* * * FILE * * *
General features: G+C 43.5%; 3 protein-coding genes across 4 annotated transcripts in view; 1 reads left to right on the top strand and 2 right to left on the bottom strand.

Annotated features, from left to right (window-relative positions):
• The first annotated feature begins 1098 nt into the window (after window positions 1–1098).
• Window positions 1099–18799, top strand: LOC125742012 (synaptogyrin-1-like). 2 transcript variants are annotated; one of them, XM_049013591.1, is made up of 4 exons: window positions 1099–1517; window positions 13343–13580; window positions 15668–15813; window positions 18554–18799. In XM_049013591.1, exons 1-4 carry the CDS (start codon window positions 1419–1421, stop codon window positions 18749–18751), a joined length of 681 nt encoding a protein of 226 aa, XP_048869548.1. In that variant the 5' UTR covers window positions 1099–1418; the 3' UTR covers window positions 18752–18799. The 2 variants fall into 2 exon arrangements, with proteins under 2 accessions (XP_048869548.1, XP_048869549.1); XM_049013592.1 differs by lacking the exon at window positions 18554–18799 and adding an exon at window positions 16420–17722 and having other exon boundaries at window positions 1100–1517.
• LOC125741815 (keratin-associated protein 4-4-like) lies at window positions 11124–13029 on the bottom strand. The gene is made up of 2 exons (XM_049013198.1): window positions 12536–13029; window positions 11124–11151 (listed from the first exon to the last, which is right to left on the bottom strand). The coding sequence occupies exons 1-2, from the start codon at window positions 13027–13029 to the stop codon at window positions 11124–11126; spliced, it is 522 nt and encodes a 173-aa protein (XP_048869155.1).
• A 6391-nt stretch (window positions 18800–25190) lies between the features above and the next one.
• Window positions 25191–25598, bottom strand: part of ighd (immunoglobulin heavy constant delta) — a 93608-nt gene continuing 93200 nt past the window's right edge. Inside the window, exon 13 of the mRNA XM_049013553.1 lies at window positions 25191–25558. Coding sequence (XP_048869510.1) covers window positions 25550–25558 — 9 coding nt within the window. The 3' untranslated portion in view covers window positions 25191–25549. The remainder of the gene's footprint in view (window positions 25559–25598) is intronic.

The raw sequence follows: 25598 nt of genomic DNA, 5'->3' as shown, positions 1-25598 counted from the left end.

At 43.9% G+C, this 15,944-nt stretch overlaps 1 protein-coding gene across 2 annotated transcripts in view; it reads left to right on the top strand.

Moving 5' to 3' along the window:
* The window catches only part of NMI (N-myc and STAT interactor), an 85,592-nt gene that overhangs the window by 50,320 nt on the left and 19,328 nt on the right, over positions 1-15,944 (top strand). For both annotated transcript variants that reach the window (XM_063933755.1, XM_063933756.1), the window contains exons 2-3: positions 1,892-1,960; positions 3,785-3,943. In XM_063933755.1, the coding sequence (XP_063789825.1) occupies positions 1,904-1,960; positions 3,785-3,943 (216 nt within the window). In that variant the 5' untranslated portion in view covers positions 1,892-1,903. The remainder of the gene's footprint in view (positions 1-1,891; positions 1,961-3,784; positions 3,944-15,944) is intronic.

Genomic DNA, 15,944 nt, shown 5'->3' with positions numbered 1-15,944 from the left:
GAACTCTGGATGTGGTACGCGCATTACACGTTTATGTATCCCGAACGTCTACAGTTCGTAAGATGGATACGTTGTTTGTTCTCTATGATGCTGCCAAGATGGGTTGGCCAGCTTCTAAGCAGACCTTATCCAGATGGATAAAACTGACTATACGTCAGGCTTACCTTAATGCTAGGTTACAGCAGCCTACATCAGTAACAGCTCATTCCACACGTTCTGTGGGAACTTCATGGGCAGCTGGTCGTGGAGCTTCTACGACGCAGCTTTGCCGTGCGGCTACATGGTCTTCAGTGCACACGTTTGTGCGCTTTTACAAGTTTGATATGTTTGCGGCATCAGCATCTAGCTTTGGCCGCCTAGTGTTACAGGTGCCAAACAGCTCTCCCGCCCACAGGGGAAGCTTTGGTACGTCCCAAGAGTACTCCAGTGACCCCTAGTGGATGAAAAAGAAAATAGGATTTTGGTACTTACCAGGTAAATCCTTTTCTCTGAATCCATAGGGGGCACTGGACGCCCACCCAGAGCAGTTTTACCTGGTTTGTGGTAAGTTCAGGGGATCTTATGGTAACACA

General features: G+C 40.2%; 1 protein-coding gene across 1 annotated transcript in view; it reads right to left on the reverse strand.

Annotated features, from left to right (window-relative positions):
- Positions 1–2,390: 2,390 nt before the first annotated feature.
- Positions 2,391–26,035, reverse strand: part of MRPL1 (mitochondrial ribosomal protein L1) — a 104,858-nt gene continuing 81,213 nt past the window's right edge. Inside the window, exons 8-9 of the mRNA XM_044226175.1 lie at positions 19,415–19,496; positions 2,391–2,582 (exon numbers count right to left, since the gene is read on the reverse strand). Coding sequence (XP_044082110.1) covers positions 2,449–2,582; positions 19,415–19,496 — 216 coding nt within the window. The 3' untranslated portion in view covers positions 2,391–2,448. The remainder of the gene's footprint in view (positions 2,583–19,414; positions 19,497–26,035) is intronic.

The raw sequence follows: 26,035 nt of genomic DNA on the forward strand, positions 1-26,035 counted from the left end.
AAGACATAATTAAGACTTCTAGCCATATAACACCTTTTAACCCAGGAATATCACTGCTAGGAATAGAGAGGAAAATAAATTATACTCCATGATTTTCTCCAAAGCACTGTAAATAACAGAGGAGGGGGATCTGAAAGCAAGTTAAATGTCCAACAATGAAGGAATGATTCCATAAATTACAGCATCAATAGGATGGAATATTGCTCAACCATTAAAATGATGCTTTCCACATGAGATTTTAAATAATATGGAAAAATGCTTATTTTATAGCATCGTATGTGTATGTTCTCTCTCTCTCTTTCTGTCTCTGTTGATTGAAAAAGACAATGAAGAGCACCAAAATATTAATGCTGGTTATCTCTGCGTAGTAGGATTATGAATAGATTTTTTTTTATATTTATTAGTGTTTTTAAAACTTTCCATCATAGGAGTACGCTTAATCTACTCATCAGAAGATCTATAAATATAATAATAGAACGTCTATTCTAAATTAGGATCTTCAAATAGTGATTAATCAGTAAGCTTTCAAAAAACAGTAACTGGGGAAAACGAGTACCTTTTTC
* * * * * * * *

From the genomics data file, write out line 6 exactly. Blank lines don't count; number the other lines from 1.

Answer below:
• A 6391-nt stretch (window positions 18800–25190) lies between the features above and the next one.